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GIMPS has discovered a new largest known prime number: 2^{82589933}1 (24,862,048 digits) Recall that the Mersenne primes are the primes of the form 2^{n}1. There are no primes of the form b^{n}1 for any other positive integer b because these numbers are all divisible by b1. This is a problem because b1 is not a unit (that is, it is not +1 or 1). But what if we switch to the Gaussian integers, are there any Gaussian Mersenne primes? That is, are there any Gaussian primes of the form b^{n}1? If so, then b1 would have to be a unit. The Gaussian integers have four units: 1, 1, i, and i. If b1 is 1, then we get the usual Mersenne primes. If b1 = 1, then b^{n}1 is 1, so there are no primes here! Finally if b1 = + i, then we get the conjugate pairs of numbers (1 + i) ^{n}1 with norms and these can be prime! It is easy to show that a Gaussian integer a+bi is a Gaussian prime if and only if its norm
is prime or b=0 and a is a prime congruent to 3 (mod 4). For example, the prime factors of two are 1+i and 1i, both of which have norm 2. So we have the following result:
These norms have been repeatedly studied as part of the effort to factor 2^{n}+ 1 because they occur as factors in Aurifeuillian factorization 2^{4m2} + 1 = (2^{2m1} + 2^{m} + 1) (2^{2m1}  2^{m} + 1). So the first 23 examples of Gaussian Mersennes norms can be found in table 2LM of [BLSTW88], 21 of these were known by the early 1960's. These correspond to the Gaussian Mersenne primes (1 + i)^{n}1 for the following values of n:
Much earlier, the mathematician Landry devoted a good part of his life to factoring 2^{n}+1 and finally found the factorization of 2^{58}+1 in 1869 (so he was essentially the first to find the Gaussian Mersenne with n=29). Just ten years later, Aurifeuille found the above factorization, which would have made Landry's massive effort trivial [KR98, p. 37]! In all the Cunningham project's papers and books, beginning with [CW25], these Gaussian Mersenne norms have assumed a major role. In 1961, R. Spira defined the notion a sum of divisor function in the ring of Gaussian integers [Spira61]. He used this to define the Gaussian Mersenne primes as the primes of the form i((1+i)^{k}1)(associates of the term we define to be a Gaussian Mersenne). W. L. McDaniel [McDaniel73] showed these numbers share many properties with the original Mersenne primes and perfect numbers. In 1976, Hausman and Shapiro started with a more natural definition of perfect numbers (ideals) [HS76]. Mike Oakes, who apparantly originated the approach we used above in the early 1970's, has recently extended the list of known Gaussian Mersennes dramatically. We now know (1 + i)^{n}1 is prime for the following values of n: 2, 3, 5, 7, 11, 19, 29, 47, 73, 79, 113, 151, 157, 163, 167, 239, 241, 283, 353, 367, 379, 457, 997, 1367, 3041, 10141, 14699, 27529, 49207, 77291, 85237, 106693, 160423 and 203789.Gaussian Mersennes share many properties with the regular Mersennes and Oakes suggests they occur with the same density.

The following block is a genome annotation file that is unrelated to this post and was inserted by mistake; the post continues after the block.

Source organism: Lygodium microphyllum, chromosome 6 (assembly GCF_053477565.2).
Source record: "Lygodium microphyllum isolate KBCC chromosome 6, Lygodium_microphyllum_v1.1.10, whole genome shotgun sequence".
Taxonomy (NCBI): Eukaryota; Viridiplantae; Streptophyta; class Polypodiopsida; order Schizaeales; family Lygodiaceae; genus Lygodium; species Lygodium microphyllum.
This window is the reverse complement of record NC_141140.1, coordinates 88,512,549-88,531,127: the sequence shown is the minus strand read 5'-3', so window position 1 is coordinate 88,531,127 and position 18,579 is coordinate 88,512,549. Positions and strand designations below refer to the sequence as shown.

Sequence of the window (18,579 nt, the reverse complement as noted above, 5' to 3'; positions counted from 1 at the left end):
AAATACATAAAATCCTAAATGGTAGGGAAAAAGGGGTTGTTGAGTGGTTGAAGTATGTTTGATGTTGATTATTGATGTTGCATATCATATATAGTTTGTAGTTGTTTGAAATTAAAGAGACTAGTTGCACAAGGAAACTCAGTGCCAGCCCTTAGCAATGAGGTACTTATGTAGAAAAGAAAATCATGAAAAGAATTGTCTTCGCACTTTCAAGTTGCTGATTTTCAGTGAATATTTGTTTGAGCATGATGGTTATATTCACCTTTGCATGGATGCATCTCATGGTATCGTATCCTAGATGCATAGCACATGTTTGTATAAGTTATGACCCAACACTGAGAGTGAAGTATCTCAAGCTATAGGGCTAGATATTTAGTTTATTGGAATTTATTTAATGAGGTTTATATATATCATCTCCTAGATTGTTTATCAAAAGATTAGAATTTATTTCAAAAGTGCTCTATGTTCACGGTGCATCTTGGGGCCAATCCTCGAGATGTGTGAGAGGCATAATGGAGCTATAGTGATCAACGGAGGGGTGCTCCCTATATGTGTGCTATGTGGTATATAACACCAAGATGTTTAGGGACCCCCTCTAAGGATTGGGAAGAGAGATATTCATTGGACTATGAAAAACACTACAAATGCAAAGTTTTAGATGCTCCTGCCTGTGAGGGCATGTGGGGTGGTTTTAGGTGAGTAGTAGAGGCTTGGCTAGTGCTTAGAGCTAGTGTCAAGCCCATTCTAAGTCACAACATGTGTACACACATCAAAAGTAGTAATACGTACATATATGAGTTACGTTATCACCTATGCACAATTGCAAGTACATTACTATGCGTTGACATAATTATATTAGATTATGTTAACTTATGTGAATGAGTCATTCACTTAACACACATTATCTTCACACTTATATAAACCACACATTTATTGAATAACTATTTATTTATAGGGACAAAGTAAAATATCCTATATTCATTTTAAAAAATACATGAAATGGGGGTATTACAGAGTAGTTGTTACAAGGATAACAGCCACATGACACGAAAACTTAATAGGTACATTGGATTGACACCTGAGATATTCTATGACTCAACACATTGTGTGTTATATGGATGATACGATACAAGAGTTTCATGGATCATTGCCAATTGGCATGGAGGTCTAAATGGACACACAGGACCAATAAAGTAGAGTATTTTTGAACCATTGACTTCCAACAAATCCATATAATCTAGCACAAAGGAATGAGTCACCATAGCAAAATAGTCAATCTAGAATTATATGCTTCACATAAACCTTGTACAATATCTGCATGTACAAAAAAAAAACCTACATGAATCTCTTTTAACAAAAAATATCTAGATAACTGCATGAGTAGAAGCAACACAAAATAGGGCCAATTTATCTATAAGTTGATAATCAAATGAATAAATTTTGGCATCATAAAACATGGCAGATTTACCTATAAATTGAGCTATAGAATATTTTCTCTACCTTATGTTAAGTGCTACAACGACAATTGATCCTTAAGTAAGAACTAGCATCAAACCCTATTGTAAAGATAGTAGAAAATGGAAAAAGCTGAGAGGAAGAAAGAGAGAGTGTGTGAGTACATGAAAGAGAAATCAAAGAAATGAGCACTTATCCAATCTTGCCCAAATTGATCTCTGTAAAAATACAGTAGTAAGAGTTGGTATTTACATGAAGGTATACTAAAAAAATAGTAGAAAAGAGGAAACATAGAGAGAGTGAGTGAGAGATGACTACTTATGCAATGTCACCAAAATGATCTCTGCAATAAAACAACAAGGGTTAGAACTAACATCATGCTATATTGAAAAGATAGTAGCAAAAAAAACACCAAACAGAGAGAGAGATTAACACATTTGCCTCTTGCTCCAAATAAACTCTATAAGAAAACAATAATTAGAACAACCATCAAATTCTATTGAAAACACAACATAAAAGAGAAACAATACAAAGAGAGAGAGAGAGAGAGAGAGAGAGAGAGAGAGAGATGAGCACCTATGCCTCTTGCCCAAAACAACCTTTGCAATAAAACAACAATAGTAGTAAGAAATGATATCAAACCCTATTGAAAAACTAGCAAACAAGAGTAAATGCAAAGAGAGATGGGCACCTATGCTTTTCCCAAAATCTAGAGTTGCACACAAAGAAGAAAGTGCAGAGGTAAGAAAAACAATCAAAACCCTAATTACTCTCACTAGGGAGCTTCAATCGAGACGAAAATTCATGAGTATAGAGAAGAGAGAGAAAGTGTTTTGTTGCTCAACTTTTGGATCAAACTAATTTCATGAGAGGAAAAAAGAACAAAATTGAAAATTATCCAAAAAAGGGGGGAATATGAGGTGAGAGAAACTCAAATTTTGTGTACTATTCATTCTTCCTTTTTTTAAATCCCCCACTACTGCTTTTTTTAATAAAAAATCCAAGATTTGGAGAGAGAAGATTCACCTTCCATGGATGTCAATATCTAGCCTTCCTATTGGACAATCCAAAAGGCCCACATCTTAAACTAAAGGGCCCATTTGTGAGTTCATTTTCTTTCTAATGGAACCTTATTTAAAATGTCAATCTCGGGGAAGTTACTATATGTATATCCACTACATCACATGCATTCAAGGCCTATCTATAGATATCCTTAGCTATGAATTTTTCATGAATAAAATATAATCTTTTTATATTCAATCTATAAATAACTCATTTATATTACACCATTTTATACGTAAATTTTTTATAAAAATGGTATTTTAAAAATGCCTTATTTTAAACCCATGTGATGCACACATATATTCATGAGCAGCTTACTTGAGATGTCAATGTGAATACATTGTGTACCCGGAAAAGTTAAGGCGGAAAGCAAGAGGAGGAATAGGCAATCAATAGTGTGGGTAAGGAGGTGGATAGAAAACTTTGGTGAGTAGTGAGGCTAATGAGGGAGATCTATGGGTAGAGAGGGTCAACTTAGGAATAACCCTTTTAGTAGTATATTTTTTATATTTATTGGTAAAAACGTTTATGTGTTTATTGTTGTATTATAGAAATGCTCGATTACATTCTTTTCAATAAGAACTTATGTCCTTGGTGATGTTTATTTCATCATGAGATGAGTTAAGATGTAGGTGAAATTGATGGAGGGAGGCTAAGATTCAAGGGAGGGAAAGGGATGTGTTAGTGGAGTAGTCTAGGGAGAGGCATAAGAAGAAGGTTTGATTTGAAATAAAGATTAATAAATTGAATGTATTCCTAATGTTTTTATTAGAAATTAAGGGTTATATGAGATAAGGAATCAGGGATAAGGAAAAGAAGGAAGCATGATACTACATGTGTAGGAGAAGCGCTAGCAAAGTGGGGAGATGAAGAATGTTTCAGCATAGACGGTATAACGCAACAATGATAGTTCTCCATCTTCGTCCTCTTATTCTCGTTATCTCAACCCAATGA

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Chris K. Caldwell © 19992020 (all rights reserved)